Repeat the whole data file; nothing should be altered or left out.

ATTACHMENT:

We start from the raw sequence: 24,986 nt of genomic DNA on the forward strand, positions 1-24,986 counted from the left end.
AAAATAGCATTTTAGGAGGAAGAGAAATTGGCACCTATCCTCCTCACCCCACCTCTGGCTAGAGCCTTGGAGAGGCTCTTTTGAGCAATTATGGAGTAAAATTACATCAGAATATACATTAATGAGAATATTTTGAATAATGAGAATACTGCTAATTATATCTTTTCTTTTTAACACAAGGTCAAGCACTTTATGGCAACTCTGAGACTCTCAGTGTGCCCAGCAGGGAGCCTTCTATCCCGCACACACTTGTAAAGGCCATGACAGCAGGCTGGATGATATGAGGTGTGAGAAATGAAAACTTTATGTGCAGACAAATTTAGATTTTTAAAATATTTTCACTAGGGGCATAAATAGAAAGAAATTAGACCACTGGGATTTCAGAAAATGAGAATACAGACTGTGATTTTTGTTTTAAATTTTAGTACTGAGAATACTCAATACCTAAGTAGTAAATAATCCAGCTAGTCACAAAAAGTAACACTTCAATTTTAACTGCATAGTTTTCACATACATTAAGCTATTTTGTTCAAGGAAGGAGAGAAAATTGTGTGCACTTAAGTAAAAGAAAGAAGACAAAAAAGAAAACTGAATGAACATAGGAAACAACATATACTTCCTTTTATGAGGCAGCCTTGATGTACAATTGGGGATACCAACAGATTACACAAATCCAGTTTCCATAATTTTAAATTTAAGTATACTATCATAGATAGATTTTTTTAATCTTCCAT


We start from the raw sequence: 24,986 nt of genomic DNA on the forward strand, positions 1-24,986 counted from the left end.
AAAATAGCATTTTAGGAGGAAGAGAAATTGGCACCTATCCTCCTCACCCCACCTCTGGCTAGAGCCTTGGAGAGGCTCTTTTGAGCAATTATGGAGTAAAATTACATCAGAATATACATTAATGAGAATATTTTGAATAATGAGAATACTGCTAATTATATCTTTTCTTTTTAACACAAGGTCAAGCACTTTATGGCAACTCTGAGACTCTCAGTGTGCCCAGCAGGGAGCCTTCTATCCCGCACACACTTGTAAAGGCCATGACAGCAGGCTGGATGATATGAGGTGTGAGAAATGAAAACTTTATGTGCAGACAAATTTAGATTTTTAAAATATTTTCACTAGGGGCATAAATAGAAAGAAATTAGACCACTGGGATTTCAGAAAATGAGAATACAGACTGTGATTTTTGTTTTAAATTTTAGTACTGAGAATACTCAATACCTAAGTAGTAAATAATCCAGCTAGTCACAAAAAGTAACACTTCAATTTTAACTGCATAGTTTTCACATACATTAAGCTATTTTGTTCAAGGAAGGAGAGAAAATTGTGTGCACTTAAGTAAAAGAAAGAAGACAAAAAAGAAAACTGAATGAACATAGGAAACAACATATACTTCCTTTTATGAGGCAGCCTTGATGTACAATTGGGGATACCAACAGATTACACAAATCCAGTTTCCATAATTTTAAATTTAAGTATACTATCATAGATAGATTTTTTTAATCTTCCAT